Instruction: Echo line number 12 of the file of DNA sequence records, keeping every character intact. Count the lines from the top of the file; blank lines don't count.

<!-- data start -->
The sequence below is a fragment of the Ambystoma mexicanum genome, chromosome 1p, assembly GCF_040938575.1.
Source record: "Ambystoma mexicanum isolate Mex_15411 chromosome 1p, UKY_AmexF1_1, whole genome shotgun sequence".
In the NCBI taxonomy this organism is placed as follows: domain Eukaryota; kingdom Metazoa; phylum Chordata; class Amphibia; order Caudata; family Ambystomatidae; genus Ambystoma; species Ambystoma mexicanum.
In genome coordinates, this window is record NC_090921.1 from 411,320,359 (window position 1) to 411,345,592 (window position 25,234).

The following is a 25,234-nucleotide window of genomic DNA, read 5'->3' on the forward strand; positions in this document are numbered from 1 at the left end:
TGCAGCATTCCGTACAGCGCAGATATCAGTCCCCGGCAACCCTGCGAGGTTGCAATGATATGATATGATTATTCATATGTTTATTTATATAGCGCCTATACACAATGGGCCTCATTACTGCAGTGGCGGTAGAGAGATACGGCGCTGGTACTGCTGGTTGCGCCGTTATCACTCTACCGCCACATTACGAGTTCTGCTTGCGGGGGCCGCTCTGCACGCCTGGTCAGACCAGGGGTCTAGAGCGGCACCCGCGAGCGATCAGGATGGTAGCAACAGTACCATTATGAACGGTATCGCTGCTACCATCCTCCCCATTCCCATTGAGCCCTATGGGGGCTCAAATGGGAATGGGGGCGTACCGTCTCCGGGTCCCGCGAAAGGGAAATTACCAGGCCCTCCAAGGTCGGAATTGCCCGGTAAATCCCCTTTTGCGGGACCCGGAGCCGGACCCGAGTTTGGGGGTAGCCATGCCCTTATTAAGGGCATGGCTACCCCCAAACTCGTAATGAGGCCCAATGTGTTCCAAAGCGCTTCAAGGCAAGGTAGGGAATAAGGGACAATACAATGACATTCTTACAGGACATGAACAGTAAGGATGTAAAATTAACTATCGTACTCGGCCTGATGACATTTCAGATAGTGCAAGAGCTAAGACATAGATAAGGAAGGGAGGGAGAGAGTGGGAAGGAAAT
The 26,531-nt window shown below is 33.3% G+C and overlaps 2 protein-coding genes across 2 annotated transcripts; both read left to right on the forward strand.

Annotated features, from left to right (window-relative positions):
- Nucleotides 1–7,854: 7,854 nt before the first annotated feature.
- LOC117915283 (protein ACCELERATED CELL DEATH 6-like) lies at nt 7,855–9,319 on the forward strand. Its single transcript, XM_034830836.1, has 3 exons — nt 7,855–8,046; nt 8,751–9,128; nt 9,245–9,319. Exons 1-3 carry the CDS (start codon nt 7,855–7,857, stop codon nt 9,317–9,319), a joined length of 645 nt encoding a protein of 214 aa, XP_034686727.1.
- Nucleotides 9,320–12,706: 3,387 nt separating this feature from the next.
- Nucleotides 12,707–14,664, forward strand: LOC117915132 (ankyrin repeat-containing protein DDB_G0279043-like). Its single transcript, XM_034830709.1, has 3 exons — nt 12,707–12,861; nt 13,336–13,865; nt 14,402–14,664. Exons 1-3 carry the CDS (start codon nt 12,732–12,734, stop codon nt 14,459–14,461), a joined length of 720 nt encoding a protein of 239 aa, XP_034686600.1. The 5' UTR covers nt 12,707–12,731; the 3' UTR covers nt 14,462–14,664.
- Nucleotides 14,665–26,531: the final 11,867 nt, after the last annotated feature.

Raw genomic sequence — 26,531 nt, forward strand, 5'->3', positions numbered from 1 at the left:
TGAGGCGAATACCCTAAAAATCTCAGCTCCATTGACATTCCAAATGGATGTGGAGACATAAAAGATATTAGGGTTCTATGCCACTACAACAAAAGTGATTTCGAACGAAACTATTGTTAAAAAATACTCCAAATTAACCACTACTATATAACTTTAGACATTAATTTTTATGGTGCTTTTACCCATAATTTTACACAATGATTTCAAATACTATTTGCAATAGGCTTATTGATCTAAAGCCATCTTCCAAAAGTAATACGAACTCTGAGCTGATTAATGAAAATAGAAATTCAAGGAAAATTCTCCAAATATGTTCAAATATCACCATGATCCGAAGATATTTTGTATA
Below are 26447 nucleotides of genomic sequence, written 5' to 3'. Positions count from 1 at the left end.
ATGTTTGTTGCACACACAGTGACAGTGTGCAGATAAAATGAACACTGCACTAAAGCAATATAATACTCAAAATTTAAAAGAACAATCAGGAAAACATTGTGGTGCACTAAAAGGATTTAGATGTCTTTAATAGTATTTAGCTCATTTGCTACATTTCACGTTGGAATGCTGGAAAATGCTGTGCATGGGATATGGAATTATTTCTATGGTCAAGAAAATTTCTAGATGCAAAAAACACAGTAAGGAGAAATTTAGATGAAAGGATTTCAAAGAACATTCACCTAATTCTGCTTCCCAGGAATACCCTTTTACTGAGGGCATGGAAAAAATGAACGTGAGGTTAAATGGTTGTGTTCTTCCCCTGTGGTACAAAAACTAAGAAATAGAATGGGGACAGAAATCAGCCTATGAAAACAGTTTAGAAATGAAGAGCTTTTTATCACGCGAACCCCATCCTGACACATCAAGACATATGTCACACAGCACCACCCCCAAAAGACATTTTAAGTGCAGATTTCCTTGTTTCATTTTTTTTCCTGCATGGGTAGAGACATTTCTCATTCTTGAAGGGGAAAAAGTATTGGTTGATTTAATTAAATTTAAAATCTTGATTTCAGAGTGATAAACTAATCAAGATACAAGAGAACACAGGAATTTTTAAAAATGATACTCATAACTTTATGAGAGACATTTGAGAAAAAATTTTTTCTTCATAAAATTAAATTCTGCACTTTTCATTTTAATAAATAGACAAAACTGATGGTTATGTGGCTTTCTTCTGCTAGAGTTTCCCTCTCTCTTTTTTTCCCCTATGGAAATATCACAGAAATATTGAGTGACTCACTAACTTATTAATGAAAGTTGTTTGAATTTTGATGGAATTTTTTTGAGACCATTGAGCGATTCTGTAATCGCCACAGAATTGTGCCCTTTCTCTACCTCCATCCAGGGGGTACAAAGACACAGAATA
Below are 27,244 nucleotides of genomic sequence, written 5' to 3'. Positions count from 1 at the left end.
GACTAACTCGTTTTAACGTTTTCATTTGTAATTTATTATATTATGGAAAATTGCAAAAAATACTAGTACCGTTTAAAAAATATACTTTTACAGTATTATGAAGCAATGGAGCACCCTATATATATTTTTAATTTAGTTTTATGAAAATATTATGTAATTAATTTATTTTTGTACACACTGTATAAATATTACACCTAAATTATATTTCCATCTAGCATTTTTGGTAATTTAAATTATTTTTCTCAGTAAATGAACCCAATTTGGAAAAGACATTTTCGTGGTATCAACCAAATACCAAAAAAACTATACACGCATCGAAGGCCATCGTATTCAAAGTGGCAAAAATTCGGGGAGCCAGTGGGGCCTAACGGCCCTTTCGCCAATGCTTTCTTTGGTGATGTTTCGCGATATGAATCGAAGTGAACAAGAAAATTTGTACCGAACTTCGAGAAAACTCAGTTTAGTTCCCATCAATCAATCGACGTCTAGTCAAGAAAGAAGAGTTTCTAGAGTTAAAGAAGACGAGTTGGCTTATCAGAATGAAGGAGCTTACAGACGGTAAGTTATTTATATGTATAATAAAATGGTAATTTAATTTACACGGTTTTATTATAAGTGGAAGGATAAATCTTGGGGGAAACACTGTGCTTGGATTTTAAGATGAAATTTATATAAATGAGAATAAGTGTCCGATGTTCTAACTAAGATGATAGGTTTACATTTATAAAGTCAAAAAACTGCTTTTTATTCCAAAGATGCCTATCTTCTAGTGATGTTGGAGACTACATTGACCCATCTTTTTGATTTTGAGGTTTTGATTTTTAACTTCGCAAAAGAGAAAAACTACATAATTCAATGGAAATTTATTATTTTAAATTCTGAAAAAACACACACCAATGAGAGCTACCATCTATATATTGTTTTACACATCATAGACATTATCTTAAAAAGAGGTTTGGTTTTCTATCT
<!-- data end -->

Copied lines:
- Nucleotides 12,707–14,664, forward strand: LOC117915132 (ankyrin repeat-containing protein DDB_G0279043-like). Its single transcript, XM_034830709.1, has 3 exons — nt 12,707–12,861; nt 13,336–13,865; nt 14,402–14,664. Exons 1-3 carry the CDS (start codon nt 12,732–12,734, stop codon nt 14,459–14,461), a joined length of 720 nt encoding a protein of 239 aa, XP_034686600.1. The 5' UTR covers nt 12,707–12,731; the 3' UTR covers nt 14,462–14,664.